New system allows Sheriff’s deputies to track individuals with special needs who are missing

One of the worst nightmares for families who have a loved one with a medical diagnosis of a disease that may cause them to become disoriented or confused and wander away, such as Alzheimer’s disease or a developmental disability, is the fear that he or she will do just that – an act which can result in devastating consequences. The St. Charles County Sheriff’s Department, in cooperation with the St. Charles County Department of Community Health and the Environment, is launching a new program Aug. 5 to help alleviate this fear and give families a little more peace of mind.

The Sheriff’s Department has purchased a Care Trak telemetry tracking system to find lost individuals with special needs who are wearing Care Trak wrist transmitters. The system allows deputies to track an individual wearing a wrist transmitter from one mile away on the ground and five miles from the air. The wrist transmitters are waterproof and are programmed with a unique frequency for each individual. The frequency is programmed into the tracking system to help pinpoint an individual’s location.

Starting Aug. 5, families and caregivers who want to participate in the program can contact the Department of Community Health and the Environment at (636) 949-7400 to request an application. A one-time fee of $250 submitted with the application covers the cost of the program, wrist transmitter, and wrist transmitter battery check device. To qualify for the program, an individual must be a resident of St. Charles County; have a medical diagnosis that has or may cause wandering; a 24-hour caregiver; and no access to a vehicle if able to drive.

Once the application is submitted and approved, the individual and their caregiver(s) will come into the Department of Community Health and the Environment, located at 1650 Boone’s Lick, St. Charles. The individual will be outfitted for a wrist transmitter and have their photo and other relevant information recorded for the Sheriff’s Department. Depending on the individual’s needs, the transmitter can also be worn on an ankle and there are options for types of wristbands/ankle bands. The caregiver(s) also have to commit to daily wrist transmitter battery checks, record the checks in a battery log, and bring the log into the Department of Community Health and the Environment every two months to get a new battery for the wrist transmitter and a new wristband if necessary. New batteries cost $5.50 every two months or $33 annually.

Should an individual wander away and become lost in the St. Louis Area, their caregiver(s) would call 911 and notify the dispatcher that they live in St. Charles County and that their loved one has a Care Trak wrist transmitter. The dispatcher will then get in touch with the St. Charles County Sheriff’s Department. If air travel or search is necessary, the department is a partner in Metro Air Support, a coordinated effort of St. Charles County, St. Louis County and St. Louis City law enforcement to provide airborne services in the St. Louis area. Currently, 10 Sheriff’s deputies are trained to use the Care Trak system.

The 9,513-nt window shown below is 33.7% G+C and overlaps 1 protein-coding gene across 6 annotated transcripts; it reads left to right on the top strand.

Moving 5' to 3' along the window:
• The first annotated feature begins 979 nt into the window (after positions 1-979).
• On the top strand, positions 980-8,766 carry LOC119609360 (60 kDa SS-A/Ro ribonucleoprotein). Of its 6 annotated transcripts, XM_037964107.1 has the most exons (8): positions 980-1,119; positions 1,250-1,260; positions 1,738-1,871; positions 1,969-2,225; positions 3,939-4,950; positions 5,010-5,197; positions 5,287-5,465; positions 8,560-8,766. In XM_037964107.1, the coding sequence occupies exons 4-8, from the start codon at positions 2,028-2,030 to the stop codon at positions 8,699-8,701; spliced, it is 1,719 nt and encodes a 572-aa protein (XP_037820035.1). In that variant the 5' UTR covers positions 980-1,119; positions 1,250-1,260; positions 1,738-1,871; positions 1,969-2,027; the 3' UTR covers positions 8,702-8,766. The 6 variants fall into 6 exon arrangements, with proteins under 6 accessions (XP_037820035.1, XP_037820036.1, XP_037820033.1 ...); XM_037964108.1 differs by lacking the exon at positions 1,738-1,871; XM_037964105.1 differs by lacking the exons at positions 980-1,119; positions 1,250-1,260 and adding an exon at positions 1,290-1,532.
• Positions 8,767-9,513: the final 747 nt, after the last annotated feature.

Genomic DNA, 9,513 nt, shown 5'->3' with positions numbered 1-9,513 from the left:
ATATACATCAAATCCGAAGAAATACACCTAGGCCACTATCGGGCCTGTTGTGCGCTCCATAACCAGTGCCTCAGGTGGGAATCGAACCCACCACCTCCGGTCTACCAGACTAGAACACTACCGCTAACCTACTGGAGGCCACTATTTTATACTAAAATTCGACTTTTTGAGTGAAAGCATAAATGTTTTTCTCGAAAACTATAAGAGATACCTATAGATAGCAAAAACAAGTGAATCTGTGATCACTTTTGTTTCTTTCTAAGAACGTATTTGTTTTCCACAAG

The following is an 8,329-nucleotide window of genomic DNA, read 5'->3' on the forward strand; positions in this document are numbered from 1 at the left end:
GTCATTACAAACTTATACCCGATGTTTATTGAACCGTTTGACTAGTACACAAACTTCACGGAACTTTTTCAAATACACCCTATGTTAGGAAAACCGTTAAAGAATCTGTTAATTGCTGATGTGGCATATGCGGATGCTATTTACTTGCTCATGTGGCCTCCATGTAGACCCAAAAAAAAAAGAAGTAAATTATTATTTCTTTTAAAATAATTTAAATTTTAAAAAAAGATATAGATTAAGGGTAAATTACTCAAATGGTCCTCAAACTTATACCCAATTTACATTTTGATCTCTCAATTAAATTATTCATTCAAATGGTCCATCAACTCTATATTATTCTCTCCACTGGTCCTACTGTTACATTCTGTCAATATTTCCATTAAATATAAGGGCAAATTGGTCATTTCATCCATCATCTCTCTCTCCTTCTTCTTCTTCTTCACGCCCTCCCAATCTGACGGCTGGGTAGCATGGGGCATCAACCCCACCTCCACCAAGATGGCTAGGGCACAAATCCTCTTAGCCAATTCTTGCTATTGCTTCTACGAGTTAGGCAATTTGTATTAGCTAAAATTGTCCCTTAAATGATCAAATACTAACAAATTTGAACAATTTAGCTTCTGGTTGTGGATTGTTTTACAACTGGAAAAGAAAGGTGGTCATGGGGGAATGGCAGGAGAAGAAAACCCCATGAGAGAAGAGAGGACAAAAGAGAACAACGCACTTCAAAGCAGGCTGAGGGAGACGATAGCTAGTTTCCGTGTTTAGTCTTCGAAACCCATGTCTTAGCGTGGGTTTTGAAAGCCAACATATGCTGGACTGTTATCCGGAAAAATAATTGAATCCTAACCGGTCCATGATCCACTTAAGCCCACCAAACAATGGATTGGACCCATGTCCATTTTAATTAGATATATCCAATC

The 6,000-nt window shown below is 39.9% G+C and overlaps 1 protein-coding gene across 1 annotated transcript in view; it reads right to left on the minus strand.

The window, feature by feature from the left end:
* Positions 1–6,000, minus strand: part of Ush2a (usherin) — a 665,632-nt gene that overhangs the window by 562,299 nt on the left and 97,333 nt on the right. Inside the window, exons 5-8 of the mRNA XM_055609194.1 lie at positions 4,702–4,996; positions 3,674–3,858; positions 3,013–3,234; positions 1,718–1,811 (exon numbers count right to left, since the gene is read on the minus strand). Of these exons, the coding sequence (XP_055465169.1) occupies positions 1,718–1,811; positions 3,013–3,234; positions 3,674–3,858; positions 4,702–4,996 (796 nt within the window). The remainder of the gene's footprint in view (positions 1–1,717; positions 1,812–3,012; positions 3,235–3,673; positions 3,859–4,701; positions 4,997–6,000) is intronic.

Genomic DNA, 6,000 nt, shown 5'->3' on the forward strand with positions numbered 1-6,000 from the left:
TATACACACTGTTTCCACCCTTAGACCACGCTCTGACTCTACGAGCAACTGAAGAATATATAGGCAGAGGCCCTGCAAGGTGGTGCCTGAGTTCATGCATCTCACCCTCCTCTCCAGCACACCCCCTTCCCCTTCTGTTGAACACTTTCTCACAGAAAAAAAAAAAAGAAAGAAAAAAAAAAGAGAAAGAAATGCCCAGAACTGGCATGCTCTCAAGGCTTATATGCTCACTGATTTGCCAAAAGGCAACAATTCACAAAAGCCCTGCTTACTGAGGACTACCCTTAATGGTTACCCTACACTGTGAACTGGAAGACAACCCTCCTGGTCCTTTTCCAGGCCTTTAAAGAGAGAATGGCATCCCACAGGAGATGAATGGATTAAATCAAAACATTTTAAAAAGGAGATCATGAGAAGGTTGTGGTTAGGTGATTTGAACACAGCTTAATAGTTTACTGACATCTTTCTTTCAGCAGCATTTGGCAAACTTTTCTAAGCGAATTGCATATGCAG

The Sheriff’s Department paid $5,000 for the Care Trak system, which is the first in the St. Louis area on the Missouri side. Deputy Steve Case heard about the system and brought the idea to Sheriff Tom Neer and the Department of Community Health and the Environment. Deputy Case has a son with autism, and while his son does not wander away, he understands what families and individuals who do wander away go through.

“After talking with the parents of my son’s friends and going through autism support groups, I saw how scary it is for families. This is a valuable service that the Sheriff’s Department can provide that is worth every dollar spent and then some,” said Deputy Case.

“We are proud to bring this system to St. Charles County,” said Sheriff Neer. “My wish for families and caregivers is that our deputies never have to use it, but we are ready if it is necessary. It is another tool the Sheriff’s Department has to help keep residents safe.”

For more information about the program and application process, call Shelly Reynolds in the Department of Community Health and the Environment at (636) 949-7400 or email For more information about the Care Trak system, email Deputy Steve Case at or visit

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